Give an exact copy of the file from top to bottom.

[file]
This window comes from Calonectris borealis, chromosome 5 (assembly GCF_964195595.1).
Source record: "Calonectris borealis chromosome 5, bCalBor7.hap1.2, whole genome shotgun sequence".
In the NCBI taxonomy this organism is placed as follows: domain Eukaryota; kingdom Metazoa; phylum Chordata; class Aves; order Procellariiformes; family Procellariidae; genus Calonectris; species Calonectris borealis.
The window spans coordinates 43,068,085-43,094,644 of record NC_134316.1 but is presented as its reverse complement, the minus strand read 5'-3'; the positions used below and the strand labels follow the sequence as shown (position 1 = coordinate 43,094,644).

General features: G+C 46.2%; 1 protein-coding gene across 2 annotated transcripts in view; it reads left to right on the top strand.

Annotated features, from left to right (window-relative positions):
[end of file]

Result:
This window comes from Calonectris borealis, chromosome 5 (assembly GCF_964195595.1).
Source record: "Calonectris borealis chromosome 5, bCalBor7.hap1.2, whole genome shotgun sequence".
In the NCBI taxonomy this organism is placed as follows: domain Eukaryota; kingdom Metazoa; phylum Chordata; class Aves; order Procellariiformes; family Procellariidae; genus Calonectris; species Calonectris borealis.
The window spans coordinates 43,068,085-43,094,644 of record NC_134316.1 but is presented as its reverse complement, the minus strand read 5'-3'; the positions used below and the strand labels follow the sequence as shown (position 1 = coordinate 43,094,644).

General features: G+C 46.2%; 1 protein-coding gene across 2 annotated transcripts in view; it reads left to right on the top strand.

Annotated features, from left to right (window-relative positions):